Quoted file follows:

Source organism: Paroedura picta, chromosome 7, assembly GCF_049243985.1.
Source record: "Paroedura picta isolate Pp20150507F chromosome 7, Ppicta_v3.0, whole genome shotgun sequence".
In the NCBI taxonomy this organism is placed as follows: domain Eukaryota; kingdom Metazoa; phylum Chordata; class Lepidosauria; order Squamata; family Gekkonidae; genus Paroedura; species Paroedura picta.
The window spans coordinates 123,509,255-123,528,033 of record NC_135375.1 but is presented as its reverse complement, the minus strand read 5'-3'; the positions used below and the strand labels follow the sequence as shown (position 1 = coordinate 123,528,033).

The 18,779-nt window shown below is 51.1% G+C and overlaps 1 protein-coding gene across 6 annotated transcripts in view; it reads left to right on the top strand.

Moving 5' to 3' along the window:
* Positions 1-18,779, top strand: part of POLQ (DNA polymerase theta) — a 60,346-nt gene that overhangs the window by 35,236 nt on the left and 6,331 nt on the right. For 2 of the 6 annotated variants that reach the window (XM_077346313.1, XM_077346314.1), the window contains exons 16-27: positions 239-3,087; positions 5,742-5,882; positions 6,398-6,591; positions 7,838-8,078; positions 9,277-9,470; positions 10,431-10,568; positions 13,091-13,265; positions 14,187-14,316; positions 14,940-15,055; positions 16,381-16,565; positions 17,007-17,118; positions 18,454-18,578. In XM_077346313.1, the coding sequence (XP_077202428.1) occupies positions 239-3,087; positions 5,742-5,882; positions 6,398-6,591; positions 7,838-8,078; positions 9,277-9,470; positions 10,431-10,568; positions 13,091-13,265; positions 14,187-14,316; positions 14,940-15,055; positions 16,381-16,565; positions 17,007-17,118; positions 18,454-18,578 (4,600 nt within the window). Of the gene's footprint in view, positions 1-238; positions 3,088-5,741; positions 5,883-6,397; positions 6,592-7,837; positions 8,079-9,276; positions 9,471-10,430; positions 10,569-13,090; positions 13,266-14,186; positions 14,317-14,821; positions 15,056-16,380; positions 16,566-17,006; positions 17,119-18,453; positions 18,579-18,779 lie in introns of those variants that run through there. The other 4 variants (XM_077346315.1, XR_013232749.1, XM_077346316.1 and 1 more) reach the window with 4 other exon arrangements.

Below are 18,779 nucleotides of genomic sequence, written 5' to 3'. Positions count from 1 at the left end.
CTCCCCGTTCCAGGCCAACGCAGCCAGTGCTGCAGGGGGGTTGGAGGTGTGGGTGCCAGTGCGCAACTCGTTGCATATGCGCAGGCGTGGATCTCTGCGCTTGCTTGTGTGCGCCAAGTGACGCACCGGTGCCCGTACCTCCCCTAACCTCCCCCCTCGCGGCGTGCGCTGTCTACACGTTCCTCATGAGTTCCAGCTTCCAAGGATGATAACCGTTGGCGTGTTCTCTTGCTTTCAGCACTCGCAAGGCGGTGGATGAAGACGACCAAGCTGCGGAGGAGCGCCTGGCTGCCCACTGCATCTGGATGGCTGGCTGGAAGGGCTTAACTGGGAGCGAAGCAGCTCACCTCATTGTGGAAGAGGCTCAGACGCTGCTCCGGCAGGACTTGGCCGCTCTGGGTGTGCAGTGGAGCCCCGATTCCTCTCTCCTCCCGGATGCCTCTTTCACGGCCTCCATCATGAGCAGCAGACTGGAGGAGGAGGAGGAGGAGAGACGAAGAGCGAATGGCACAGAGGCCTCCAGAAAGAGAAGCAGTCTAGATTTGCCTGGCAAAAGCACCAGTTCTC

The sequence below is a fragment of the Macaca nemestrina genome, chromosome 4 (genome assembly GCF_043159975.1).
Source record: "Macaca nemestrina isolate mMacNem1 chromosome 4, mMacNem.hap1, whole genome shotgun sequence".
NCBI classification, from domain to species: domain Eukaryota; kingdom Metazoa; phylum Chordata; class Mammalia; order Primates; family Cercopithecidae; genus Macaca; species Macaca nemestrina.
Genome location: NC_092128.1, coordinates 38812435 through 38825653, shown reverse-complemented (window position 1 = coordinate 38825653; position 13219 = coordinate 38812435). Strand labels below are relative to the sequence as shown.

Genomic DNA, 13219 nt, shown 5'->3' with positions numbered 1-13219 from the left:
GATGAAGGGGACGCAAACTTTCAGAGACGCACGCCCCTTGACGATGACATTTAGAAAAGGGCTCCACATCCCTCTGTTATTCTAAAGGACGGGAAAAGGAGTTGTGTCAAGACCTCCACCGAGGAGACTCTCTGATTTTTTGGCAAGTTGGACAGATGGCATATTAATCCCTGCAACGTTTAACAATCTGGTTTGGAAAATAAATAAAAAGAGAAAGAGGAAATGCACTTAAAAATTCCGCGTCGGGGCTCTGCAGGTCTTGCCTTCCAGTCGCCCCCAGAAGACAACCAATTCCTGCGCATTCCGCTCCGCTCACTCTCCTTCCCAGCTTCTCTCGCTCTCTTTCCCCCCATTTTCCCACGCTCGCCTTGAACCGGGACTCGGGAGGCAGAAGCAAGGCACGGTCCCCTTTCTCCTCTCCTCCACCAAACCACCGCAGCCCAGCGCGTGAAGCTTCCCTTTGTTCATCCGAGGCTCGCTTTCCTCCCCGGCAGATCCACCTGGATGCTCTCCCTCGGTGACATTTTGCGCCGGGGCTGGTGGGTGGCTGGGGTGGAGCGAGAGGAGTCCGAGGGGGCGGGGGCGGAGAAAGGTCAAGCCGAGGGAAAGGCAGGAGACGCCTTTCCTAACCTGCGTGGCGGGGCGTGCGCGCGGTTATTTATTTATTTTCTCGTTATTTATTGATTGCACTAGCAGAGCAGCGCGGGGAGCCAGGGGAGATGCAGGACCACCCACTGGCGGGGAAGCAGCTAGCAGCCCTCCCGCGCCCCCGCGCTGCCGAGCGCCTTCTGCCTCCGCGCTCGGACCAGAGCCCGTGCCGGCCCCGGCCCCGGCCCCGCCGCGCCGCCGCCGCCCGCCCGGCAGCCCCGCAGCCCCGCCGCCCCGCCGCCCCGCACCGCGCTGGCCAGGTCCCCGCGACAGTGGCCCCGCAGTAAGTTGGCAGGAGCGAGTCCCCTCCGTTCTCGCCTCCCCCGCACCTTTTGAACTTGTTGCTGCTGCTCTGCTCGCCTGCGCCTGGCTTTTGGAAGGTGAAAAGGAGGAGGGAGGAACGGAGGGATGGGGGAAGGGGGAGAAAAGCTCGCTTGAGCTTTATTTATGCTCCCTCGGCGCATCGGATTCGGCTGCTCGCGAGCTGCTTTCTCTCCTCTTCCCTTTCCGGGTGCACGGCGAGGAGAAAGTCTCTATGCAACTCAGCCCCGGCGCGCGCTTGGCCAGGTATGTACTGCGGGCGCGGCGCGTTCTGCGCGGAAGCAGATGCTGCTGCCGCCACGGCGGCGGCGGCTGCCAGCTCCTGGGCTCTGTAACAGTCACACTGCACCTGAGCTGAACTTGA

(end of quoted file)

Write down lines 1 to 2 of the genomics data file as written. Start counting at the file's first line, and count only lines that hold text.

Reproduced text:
Source organism: Paroedura picta, chromosome 7, assembly GCF_049243985.1.
Source record: "Paroedura picta isolate Pp20150507F chromosome 7, Ppicta_v3.0, whole genome shotgun sequence".